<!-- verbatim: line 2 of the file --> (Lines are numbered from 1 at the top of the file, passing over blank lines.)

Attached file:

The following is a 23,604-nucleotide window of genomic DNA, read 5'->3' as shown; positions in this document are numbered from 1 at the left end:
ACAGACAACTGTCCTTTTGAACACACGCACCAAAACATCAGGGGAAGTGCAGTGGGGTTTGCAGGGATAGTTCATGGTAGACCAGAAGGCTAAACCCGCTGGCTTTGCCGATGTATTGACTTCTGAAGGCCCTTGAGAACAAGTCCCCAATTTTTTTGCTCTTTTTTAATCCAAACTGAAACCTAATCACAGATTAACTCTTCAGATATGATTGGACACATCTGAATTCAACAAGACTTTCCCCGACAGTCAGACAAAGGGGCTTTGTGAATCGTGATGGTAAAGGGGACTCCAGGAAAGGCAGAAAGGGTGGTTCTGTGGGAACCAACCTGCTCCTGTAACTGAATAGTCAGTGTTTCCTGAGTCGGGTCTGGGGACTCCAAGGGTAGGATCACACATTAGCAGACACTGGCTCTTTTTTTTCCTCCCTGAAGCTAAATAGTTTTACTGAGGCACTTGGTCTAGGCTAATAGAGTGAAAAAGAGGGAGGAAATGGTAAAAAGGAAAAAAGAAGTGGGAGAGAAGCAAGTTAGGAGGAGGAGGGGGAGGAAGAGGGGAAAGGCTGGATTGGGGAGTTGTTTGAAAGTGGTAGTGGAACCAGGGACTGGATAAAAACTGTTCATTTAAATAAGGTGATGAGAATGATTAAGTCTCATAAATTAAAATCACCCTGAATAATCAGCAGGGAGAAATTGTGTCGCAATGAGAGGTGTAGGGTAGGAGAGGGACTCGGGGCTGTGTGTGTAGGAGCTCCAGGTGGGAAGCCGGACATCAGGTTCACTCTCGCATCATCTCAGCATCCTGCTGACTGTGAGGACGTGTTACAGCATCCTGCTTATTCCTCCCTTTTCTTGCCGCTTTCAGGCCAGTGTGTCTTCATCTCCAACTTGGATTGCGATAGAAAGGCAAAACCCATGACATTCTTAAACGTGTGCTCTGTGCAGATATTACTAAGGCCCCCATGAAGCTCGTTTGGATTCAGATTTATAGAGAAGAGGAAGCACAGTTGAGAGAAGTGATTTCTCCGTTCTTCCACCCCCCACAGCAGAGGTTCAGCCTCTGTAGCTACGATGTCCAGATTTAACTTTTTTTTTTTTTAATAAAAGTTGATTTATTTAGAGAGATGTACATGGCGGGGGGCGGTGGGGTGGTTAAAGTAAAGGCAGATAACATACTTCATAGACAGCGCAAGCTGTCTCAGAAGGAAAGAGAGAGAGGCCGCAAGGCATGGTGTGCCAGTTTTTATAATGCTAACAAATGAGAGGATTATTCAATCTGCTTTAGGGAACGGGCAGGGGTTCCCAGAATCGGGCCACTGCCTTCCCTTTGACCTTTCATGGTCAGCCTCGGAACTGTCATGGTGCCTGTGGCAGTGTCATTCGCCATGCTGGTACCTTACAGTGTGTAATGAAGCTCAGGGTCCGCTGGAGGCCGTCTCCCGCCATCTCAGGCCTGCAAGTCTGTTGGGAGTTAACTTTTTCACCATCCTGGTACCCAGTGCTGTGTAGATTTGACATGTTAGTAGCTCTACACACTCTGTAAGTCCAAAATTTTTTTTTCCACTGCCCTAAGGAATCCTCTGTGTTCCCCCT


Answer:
ACAGACAACTGTCCTTTTGAACACACGCACCAAAACATCAGGGGAAGTGCAGTGGGGTTTGCAGGGATAGTTCATGGTAGACCAGAAGGCTAAACCCGCTGGCTTTGCCGATGTATTGACTTCTGAAGGCCCTTGAGAACAAGTCCCCAATTTTTTTGCTCTTTTTTAATCCAAACTGAAACCTAATCACAGATTAACTCTTCAGATATGATTGGACACATCTGAATTCAACAAGACTTTCCCCGACAGTCAGACAAAGGGGCTTTGTGAATCGTGATGGTAAAGGGGACTCCAGGAAAGGCAGAAAGGGTGGTTCTGTGGGAACCAACCTGCTCCTGTAACTGAATAGTCAGTGTTTCCTGAGTCGGGTCTGGGGACTCCAAGGGTAGGATCACACATTAGCAGACACTGGCTCTTTTTTTTCCTCCCTGAAGCTAAATAGTTTTACTGAGGCACTTGGTCTAGGCTAATAGAGTGAAAAAGAGGGAGGAAATGGTAAAAAGGAAAAAAGAAGTGGGAGAGAAGCAAGTTAGGAGGAGGAGGGGGAGGAAGAGGGGAAAGGCTGGATTGGGGAGTTGTTTGAAAGTGGTAGTGGAACCAGGGACTGGATAAAAACTGTTCATTTAAATAAGGTGATGAGAATGATTAAGTCTCATAAATTAAAATCACCCTGAATAATCAGCAGGGAGAAATTGTGTCGCAATGAGAGGTGTAGGGTAGGAGAGGGACTCGGGGCTGTGTGTGTAGGAGCTCCAGGTGGGAAGCCGGACATCAGGTTCACTCTCGCATCATCTCAGCATCCTGCTGACTGTGAGGACGTGTTACAGCATCCTGCTTATTCCTCCCTTTTCTTGCCGCTTTCAGGCCAGTGTGTCTTCATCTCCAACTTGGATTGCGATAGAAAGGCAAAACCCATGACATTCTTAAACGTGTGCTCTGTGCAGATATTACTAAGGCCCCCATGAAGCTCGTTTGGATTCAGATTTATAGAGAAGAGGAAGCACAGTTGAGAGAAGTGATTTCTCCGTTCTTCCACCCCCCACAGCAGAGGTTCAGCCTCTGTAGCTACGATGTCCAGATTTAACTTTTTTTTTTTTTAATAAAAGTTGATTTATTTAGAGAGATGTACATGGCGGGGGGCGGTGGGGTGGTTAAAGTAAAGGCAGATAACATACTTCATAGACAGCGCAAGCTGTCTCAGAAGGAAAGAGAGAGAGGCCGCAAGGCATGGTGTGCCAGTTTTTATAATGCTAACAAATGAGAGGATTATTCAATCTGCTTTAGGGAACGGGCAGGGGTTCCCAGAATCGGGCCACTGCCTTCCCTTTGACCTTTCATGGTCAGCCTCGGAACTGTCATGGTGCCTGTGGCAGTGTCATTCGCCATGCTGGTACCTTACAGTGTGTAATGAAGCTCAGGGTCCGCTGGAGGCCGTCTCCCGCCATCTCAGGCCTGCAAGTCTGTTGGGAGTTAACTTTTTCACCATCCTGGTACCCAGTGCTGTGTAGATTTGACATGTTAGTAGCTCTACACACTCTGTAAGTCCAAAATTTTTTTTTCCACTGCCCTAAGGAATCCTCTGTGTTCCCCCT